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#PPGSummit 2019: Sound Bites

By Susan Nilson “We need to be careful when using genetics as an easy ‘explanation’ for behavior…Genetics has an important and undeniable contribution to behavior, including aggression. However, how and to what degree genetics interacts with environmental variables is far from known. Understanding how environmental risk factors mixed with more susceptible genotypes may help contextualize risk and our understanding of […]

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What’s Shocking about Shock?

By Don Hanson The Shock-Free Coalition did not come to its conclusion that using shock for the training, care, and management of pets was unnecessary and harmful out of the blue. Its position is based on the careful review of the growing number of peer reviewed, scientific studies that demonstrate that shock is not only unnecessary, but is harmful, both […]

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Considering Canine Aggression from a Scientific Perspective

By Susan Nilson “The skull shape is going to determine the bite level. There’s a lot of stuff that goes into the amount of damage done by a bite and very little of it has to do with the dog’s ability to control himself. A dog jaw is a third order lever. This means the force is in the middle […]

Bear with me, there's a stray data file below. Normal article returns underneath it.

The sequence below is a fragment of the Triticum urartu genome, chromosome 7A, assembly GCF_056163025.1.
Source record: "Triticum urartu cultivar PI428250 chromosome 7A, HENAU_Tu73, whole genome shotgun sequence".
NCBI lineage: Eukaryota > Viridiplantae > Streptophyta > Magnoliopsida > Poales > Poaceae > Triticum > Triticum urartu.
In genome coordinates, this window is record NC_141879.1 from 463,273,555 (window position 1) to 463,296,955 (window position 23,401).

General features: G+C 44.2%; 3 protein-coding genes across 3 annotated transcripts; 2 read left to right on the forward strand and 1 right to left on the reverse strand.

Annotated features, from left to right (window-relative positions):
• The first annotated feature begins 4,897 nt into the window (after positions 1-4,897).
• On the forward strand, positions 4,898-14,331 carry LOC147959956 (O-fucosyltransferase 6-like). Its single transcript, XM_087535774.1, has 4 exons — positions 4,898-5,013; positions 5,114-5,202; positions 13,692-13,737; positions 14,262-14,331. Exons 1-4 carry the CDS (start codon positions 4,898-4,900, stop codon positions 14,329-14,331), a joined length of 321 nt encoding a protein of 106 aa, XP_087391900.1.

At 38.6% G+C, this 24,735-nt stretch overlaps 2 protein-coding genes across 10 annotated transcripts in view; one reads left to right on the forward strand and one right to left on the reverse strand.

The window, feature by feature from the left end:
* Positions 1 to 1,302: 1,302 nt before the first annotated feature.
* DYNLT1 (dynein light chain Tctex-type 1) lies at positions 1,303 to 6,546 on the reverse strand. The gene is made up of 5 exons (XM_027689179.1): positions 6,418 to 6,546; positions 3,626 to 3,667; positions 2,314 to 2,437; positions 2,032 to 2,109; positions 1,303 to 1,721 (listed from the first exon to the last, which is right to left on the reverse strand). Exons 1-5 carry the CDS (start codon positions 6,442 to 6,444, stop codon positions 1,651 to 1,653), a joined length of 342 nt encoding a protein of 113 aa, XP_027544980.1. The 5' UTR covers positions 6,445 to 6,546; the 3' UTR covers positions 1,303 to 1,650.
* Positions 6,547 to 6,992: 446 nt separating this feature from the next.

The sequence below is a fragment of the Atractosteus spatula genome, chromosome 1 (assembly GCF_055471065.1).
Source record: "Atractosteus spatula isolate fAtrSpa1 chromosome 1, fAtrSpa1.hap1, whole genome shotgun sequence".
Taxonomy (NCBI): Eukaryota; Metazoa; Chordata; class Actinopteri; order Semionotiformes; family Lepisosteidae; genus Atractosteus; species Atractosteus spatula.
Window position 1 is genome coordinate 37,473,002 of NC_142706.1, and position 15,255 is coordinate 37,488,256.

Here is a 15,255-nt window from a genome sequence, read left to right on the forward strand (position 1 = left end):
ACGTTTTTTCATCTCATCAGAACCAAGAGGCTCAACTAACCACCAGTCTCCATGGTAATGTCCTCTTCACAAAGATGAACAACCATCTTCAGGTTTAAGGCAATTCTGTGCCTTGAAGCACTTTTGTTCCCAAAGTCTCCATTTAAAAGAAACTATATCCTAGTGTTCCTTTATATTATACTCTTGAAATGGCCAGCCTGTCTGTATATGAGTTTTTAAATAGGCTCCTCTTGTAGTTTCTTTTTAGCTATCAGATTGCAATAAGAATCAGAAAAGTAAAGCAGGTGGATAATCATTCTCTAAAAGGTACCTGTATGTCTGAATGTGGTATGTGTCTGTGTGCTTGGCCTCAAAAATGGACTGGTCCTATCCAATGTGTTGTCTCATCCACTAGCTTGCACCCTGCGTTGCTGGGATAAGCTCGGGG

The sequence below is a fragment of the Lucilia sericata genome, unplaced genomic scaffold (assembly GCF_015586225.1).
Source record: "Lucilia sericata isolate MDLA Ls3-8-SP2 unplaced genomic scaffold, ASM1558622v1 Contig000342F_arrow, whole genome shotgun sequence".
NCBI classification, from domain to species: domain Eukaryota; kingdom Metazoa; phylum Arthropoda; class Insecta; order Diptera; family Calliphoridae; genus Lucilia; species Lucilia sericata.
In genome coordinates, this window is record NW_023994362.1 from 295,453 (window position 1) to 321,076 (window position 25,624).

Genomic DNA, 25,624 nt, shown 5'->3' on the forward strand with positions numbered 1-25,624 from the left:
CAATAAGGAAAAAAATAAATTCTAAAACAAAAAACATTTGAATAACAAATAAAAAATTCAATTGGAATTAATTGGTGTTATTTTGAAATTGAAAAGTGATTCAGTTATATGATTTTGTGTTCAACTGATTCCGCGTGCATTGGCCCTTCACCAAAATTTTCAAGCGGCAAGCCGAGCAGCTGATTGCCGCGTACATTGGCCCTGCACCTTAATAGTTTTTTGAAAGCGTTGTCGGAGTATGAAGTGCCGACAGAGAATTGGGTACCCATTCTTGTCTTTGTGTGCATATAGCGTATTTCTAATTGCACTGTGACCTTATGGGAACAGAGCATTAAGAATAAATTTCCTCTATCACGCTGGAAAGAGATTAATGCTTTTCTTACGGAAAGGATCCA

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From Zero to Hero

By Ariel Baber A lot of people may get annoyed when a dog wakes them up, particularly if they are woken up by him pawing at their chest and licking their face. To be honest, I’m no different. I had no idea that night why Halligan (whose registered name is Zero to Hero) was insisting I get up when he […]

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Canine Aggression: The Public Perception

By Hannah Blumenfeld I have spent a lot of time watching how people interact with dogs they don’t know. A handsome boxer was tied up outside a shop, and a woman went right up to him, got in his face, like mere inches away, and told him what a good dog he was. The dog tolerated it. He kept peering […]

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Additional Canine Articles